The recent revelation of corruption scandals facing the National Cereals and Produce Board and the National Youth Service are just but a tip of the iceberg.
A recent report also showed that corruption is rife in the counties as businesses lubricate the system for tenders while jobseekers pay bribes for jobs.
Annually, the country loses close to Sh700 billion, enough to prevent any external borrowing.
The state of roads, especially in Nairobi County, is evidence of the adverse effects of corruption.
Blaming the rains for the poor state of the roads is a lame excuse.
The garbage situation in the city is testament to the outcome of corruption.
The joblessness in the country is a result of the looting of public coffers. The perennial hunger that faces the country has all the hallmarks of corruption.
If left untamed, this malignant cancer will destroy the very fabric of our society.
Vulnerable Kenyans will starve to death. Kenyans will soon find health facilities without medication.
Houses hastily built from ill-gotten wealth will collapse. The country’s productivity will decline as workers delay in unnecessary traffic jams.
Simply put, the speed at which corrupt cartels are fleecing national and county coffers is shocking and unacceptable.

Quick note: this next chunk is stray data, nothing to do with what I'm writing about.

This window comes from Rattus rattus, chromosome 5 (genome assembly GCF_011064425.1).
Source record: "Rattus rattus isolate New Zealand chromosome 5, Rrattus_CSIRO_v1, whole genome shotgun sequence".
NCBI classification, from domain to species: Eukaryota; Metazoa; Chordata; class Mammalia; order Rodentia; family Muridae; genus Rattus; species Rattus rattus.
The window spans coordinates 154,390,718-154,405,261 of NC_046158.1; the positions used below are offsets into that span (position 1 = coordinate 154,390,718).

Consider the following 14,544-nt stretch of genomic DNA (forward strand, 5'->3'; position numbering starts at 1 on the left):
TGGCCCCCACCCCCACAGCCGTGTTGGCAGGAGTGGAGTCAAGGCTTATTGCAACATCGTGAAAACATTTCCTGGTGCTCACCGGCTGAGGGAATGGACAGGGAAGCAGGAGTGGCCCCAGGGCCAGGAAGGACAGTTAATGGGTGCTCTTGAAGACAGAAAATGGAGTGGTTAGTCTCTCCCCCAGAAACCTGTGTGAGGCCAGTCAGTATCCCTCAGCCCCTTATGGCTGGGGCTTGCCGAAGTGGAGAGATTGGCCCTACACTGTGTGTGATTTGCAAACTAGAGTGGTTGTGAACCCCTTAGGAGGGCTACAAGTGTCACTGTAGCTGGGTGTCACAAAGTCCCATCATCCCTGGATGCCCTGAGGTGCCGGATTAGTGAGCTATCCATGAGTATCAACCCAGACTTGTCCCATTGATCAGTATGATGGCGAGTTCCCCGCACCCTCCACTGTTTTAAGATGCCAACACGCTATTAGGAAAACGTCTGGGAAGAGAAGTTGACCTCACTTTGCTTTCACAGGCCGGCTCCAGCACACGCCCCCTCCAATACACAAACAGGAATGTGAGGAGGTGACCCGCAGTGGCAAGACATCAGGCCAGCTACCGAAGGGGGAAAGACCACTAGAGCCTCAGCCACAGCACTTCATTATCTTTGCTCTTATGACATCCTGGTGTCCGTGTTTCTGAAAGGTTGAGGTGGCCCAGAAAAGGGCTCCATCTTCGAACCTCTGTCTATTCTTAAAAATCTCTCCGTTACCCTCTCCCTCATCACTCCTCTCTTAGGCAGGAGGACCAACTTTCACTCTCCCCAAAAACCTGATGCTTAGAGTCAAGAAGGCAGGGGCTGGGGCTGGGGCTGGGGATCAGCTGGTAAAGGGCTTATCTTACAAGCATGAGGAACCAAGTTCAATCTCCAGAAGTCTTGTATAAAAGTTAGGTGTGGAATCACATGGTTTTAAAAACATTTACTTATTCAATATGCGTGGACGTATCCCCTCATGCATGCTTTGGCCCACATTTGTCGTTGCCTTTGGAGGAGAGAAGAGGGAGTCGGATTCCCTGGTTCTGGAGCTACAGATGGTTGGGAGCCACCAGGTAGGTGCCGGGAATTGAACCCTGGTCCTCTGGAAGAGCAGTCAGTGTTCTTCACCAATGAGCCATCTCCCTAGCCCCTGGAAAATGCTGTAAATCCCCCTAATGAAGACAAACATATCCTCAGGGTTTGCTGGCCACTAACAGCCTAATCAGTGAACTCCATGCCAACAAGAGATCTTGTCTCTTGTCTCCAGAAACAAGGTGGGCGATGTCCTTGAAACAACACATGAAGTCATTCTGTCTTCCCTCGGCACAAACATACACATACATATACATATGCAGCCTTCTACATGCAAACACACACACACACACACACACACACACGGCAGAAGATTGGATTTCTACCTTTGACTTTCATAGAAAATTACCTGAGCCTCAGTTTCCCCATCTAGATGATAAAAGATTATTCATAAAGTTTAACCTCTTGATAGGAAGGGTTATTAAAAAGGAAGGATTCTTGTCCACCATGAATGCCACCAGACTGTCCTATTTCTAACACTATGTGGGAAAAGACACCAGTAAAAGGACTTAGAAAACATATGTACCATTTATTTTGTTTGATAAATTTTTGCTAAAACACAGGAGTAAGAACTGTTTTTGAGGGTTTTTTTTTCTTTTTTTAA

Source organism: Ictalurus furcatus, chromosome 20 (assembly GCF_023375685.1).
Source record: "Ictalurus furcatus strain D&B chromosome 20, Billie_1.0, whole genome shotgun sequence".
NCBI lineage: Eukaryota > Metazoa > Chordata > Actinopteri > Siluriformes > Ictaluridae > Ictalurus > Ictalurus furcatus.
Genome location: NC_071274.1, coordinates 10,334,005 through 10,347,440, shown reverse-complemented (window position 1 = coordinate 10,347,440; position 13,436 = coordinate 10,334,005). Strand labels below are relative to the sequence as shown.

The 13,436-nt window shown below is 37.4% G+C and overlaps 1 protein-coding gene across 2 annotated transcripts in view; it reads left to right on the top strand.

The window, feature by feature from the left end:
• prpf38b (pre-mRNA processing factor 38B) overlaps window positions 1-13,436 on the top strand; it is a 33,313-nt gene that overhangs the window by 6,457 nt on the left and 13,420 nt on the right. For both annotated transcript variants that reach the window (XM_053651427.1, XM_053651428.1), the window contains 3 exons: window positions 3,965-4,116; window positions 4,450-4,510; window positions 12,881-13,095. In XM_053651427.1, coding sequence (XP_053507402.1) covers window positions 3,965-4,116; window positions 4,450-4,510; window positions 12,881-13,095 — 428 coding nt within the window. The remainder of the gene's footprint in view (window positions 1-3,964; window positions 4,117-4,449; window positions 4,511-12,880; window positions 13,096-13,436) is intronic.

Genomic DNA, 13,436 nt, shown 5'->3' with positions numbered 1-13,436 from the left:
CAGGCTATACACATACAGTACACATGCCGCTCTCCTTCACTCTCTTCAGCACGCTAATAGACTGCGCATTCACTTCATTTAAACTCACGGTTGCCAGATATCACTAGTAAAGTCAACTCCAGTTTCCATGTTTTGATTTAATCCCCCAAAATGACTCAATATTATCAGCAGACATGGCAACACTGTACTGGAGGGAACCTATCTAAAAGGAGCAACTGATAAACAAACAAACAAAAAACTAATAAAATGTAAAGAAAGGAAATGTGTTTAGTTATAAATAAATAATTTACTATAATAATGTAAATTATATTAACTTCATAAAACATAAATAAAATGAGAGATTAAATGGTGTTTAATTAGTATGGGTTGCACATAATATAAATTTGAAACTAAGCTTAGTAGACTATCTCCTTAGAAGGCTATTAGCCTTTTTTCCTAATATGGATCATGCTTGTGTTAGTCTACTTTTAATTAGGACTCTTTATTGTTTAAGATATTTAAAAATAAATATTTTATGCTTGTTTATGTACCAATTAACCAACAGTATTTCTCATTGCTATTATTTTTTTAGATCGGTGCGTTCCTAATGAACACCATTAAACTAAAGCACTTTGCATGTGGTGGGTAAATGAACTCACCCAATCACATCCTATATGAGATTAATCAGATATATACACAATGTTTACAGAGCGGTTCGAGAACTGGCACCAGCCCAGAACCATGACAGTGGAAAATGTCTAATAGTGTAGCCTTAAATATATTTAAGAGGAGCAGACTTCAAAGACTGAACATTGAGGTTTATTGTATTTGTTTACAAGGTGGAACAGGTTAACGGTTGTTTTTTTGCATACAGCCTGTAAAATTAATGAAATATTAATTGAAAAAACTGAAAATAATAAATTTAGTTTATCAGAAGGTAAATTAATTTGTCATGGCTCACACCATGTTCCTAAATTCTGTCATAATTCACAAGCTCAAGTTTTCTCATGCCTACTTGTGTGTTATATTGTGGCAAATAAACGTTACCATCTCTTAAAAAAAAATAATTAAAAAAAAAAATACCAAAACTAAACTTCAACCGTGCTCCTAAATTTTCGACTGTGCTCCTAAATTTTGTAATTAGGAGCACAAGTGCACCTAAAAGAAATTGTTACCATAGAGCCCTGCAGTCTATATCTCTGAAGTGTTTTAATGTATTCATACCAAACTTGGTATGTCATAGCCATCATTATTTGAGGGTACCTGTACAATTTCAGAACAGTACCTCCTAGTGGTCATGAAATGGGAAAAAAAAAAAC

As such, the government should declare corruption not just a social evil but a national disaster.
It is time President Uhuru Kenyatta stood up and fought not only for his legacy but also for the next generation.
Now is the time to suspend the constitutional rights of the corrupt for the greater good of the majority.
Just like Singapore, it is about time we made corruption an act of treason.
A nation that does not embrace work as the only way to create wealth cannot secure its own posterity and stability.
Saving the future of Kenyan children must start with sending chills in the veins of the corrupt.
These are the enemies of our national progress. We cannot ignore the urgency of the moment.
CHRISTOPHER MUTISYA, Nairobi.
Corruption scandals are being unearthed every day of late.
Billions of taxpayers’ shillings have gone down the drain. This trend is worrying.
Justice Aaron Ringera once said: “Corruption is a dragon. Dare touch it, it will fight back.”
Many have been forced to step aside and numerous investigations done, but few have been jailed.
Just when shall we agree to work for the common good of the people?
The fight against corruption is a tough one and we have to brace ourselves even better to get anywhere near victory.
LAWRENCE MWENDA, Nyeri.